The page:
© September 12, 2018| Schulter Etyang
On the day of our wedding, Jenny and her bridesmaids, booked a chalet. The chalet was next to the chapel where our wedding ceremony took place. Jenny booked the chalet so that it could be easier for her to get ready and walk a short distance to the chapel.
The next time I saw Jenny was when Robert, her eldest brother, walked her down the aisle. When I saw her, I was stunned. She was a different person. Who is this person, I asked? She had on an all white wedding gown. Her hair had been done well. She was adorned with costly jewelry. Her skin was radiant. The perfume she had on smelled like heaven. She was the most beautiful lady I had ever seen in my entire life. Not even the babes in Playboy magazine or FHM could match her beauty. She was exquisite. She was beautiful.Her brother walked her down the aisle and brought her to me. A small tear flowed from my eyes – a tear of joy or fear? The latter, perhaps.
If this story is true, which it is, then I want you to notice one thing – Jenny did everything. Jenny shopped around for the wedding gown and its accessories. She bought jewelry that would match her skin tone and gown. She bought shoes for the occasion. She hired a hair dresser. She bought her own makeup. She did everything herself. In the words of Frank Sinatra, she did it her way.
Ezekiel, a priest in the bible, however, tells us a different story. (Ezekiel 16:1-14 NLT)
In Ezekiel’s story, God found this baby that no one cared about. Her umbilical cord was not cut, she was never washed, rubbed with salt, and wrapped in cloth. No one had the slightest interest in her; no one pitied her or cared for her. On the day she was born, she was unwanted, dumped in a field and left to die.
But God came by and saw her, helplessly kicking about in her own blood. As she lay there, God said, ‘Live!’ And God helped her thrive like a plant in the field. She grew up and became a beautiful jewel. Her breasts became full, and her body hair grew, but she was still naked.
And when God passed by again, God saw that she was old enough for love. So, God wrapped his cloak around her to cover her nakedness, and declared his marriage vows. God made a covenant with her, and she became his.
Then, God bathed her and washed off her blood, and God rubbed fragrant oils into her skin. God gave her expensive clothing of fine linen and silk, beautifully embroidered, and sandals made of fine goatskin leather. God gave her lovely jewelry, bracelets, beautiful necklaces, a ring for her nose, earrings for her ears, and a lovely crown for her head. And so she was adorned with gold and silver. Her clothes were made of fine linen and costly fabric and were beautifully embroidered.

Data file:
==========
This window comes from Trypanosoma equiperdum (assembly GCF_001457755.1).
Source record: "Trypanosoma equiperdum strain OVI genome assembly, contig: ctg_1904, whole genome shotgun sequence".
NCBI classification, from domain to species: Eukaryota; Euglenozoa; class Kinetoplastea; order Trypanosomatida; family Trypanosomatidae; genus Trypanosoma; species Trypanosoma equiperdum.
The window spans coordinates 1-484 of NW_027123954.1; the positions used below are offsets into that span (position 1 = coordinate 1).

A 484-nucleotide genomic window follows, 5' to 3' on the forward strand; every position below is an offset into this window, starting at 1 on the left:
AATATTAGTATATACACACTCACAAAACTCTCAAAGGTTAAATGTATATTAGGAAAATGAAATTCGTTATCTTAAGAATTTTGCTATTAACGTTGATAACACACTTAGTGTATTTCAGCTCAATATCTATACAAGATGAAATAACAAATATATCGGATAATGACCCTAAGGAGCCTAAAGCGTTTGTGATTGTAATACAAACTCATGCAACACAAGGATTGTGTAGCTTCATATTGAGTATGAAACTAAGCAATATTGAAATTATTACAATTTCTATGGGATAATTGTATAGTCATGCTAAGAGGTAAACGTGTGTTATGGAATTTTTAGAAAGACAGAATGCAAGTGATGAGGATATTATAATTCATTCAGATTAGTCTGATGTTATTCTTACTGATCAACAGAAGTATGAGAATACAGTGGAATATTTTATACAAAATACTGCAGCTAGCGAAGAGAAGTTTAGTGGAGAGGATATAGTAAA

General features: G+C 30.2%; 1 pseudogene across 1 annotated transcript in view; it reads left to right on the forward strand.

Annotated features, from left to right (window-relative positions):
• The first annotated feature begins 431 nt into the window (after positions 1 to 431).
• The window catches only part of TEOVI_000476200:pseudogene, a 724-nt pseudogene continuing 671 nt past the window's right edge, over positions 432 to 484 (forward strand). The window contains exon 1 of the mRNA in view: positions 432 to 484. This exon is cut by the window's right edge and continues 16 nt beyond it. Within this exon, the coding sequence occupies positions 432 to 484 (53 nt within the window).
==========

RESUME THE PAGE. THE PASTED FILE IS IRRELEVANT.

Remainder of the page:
She ate the finest foods—choice flour, honey, and olive oil—and became more beautiful than ever.
She looked like a queen, and so she was! Her fame soon spread throughout the world because of her beauty. God dressed her in his splendor and perfected her beauty.
Notice the difference between God’s story and Jenny’s story?
In God’s story, God did everything, literally. God came by. God found this baby. God said, Live! God helped her thrive. God wrapped his cloak around her. God made a covenant with her. God bathed her. God rubbed fragrant oils into her skin. God gave her expensive clothing. God gave her lovely jewelry. God dressed her in his splendor and perfected her beauty.
Of course, Ezekiel was talking about the nation of Israel. This truth, however, points to a greater story – the story of how God found us, rescued, nourished, clothed, fed and made us look beautiful. – the story about God’s grace.
See from God’s view point, there are only two groups of people. One group does everything for themselves. They find, rescue, nourish, cloth, feed, and make themselves look beautiful.
The other group, God does everything for them. Like the baby in Ezekiel, God found, rescued, nourished, clothed, fed, and made them look beautiful. God made them succeed to royalty even though they were not from royal blood. Finally, God bestowed on them splendor and beauty.
Notice that this beauty is not worked for but bestowed upon. In grace, it is a beauty that is received rather than achieved.
This is really what is different about the gospel compared to other faiths and worldviews. All other faiths and worldviews, in a nutshell, tell us that we have to do everything by ourselves. The gospel, however, makes this staggering claim, that it is God who does everything for us in respect to eternal things, and even everyday living. Paul F.M Zahl, in his book Grace in Practice: A Theology of Everyday Life, writes, “there is no synergism, or shared achievement, in the theater of grace.
There is no synergism, or shared achievement, in the theater of grace.
This idea in itself is offensive to me. I want to do something about my own beauty. I have to take some credit for what I did. This idea only sounds awesome to people who don’t have any beauty in themselves – helpless, abandoned, naked, hungry, poor, malnourished, and dead people, which is all of humanity, really.
How would we see ourselves and others if we knew the beauty that God offers to us in Jesus? Which is easier, trying to live up to the world’s standard of attaining to beauty or receiving bestowed beauty from God – beauty that is unmatched and lasts forever.
Christian, you are beautiful. You have been made beautiful. Live like you are beautiful. View life through the lens of beauty. Your beauty, however, came at a huge cost. The cost? It cost Jesus his beauty or majesty. (Isaiah 53:2 NLT) On the cross, Jesus had no beauty or majesty. He had been whipped to shreds. He was deformed. He was ugly. This is the price he paid to make you beautiful.
Non-Christian, you can be made beautiful. You can receive God’s beauty. It’s really that simple.
That’s what grace looks like